Steel Magnolias: a review


Beaverton High School junior and tenured actress Christina Brissenden took control over her motherly role as M’lynn. Her subtlety added another level of sophistication to the production.

A musical with a cast of thirty-five is hard to put together, but easy to perform. Alternatively, a drama with a cast of only six is easy to put together, but much harder to perform. The former is a showcase of the blood, sweat, and tears that went into the rehearsal process, whereas it is often onstage on opening night that these bodily fluids are evoked from the latter.

No matter the size of the show, however, the Beaverton High theater has always made sure that the final product is consistent and enjoyable. In my opinion, Steel Magnolias was no exception.

The show, which opened on Wednesday the 12th and ran through to Saturday the 15th, circled around six women in a beauty salon in the South. Through witty humor and disturbing character dissonance, several societal elements like religion, illness, and childbirth were thrown into the spotlight — no pun intended.

The cast, which was split into two and cleverly dubbed “Blush” and “Bashful” (a reference to a motif in the show), was strong and varied. It seemed as though it was not a long jump from the actresses’ offstage personalities to their characters, which can either be seen as a compliment to their acting abilities, or an appraisal of the casting job done by the director, senior Willow Rakoncay.

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Beaverton senior Willow Rakoncay directed Steel Magnolias, which is another notch of many under her theatre belt. She has been involved in nearly every production at Beaverton, even before she was a student here. If you know theatre, you know Willow Rakoncay.

The blocking (the onstage movement done by characters) was well executed and seemed remarkably unnoticeable, despite a topographically tricky set, which was terraced into multiple levels. A couple staggers here and there, but this is to be expected.

A light flickered on and off unintentionally, and one phone continued to ring after it had been answered. These sparse blunders can be attributed to a small crew, which was responsible for everything technical. Where it was most noticeable to the audience was in the long scene changes, where it seemed only one crew member was preparing for the next scene. These mistakes were only remarkable to another actor, and I would be surprised if another audience member was perturbed by them.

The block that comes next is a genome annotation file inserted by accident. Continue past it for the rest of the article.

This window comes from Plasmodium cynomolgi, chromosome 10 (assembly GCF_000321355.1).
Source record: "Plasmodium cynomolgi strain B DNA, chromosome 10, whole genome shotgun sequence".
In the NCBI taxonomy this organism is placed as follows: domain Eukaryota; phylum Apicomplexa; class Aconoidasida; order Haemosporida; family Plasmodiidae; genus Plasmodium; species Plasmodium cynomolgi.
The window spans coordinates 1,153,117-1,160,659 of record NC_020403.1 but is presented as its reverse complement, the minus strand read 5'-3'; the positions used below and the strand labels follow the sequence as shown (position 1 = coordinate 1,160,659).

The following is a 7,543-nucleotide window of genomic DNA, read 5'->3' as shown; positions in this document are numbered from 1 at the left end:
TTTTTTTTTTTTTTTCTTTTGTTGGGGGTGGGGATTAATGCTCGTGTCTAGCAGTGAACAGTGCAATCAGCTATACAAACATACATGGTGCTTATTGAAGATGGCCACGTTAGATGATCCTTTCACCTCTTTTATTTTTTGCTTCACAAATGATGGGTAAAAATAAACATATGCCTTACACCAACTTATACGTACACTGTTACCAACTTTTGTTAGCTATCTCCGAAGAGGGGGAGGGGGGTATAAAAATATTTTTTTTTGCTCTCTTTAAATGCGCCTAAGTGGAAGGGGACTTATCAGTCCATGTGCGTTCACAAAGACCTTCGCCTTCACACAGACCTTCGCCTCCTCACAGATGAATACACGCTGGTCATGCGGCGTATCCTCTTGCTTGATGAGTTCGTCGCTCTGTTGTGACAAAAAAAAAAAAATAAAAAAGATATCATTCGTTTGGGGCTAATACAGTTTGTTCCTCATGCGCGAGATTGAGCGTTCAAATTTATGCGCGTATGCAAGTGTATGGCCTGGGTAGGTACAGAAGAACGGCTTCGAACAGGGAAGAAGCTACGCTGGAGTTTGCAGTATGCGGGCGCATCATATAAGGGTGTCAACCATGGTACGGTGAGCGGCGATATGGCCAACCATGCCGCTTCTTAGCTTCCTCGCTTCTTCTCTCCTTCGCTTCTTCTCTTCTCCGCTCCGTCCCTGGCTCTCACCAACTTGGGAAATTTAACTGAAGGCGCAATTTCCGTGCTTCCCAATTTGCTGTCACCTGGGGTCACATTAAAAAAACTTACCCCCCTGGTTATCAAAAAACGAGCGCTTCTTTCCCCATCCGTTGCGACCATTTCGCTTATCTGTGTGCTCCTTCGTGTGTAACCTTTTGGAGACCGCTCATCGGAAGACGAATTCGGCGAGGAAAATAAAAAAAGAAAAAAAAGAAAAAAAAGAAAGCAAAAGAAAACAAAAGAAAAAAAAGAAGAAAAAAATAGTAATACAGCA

The script was a tricky one, but the cast held it well. When they ventured away from it by inserting references to other Beaverton High shows, including two meta references to the show they were presently performing, the audience reactions were feeble and a weird taste was left in the air.

Occasionally, lines were forced through laughter from a preceding joke. These lines can be necessary in making sure a joke lands gracefully. This poor timing was inconsequential, and is easily understood, what with this being the first or second shows at Beaverton for some of the cast members, like sophomore Nina Mathieu, who exquisitely portrayed the good-natured but circumstantially troubled Shelby.

Mathieu had great chemistry with each of her castmates, like freshman Sabine Toews, who comfortably owned the stage whose set belonged to her character, Truvy.

The rest of Bashful cast, which included the high-energy Kassi Savage, the aptly timid Kelley Mares, high caliber Christina Brissenden, and a mellow and appropriately low-energy Natalie Taylor, was well matched for their roles. Their corresponding cast, which only saw Toews switched out for junior Sophie Gourlay and Mares for junior Marcie Callahan, seemed strong as well.

For a show whose rehearsal process started eight months ago, the cast’s comfort with the script would suggest that this show has been on the back-burners for most of them. The end-product was only possible because of the tight-knit cast and their individual talents, which could withstand being employed so intermittently.

Yes, a back-burner show with a high caliber cast. I cannot describe Steel Magnolias any better.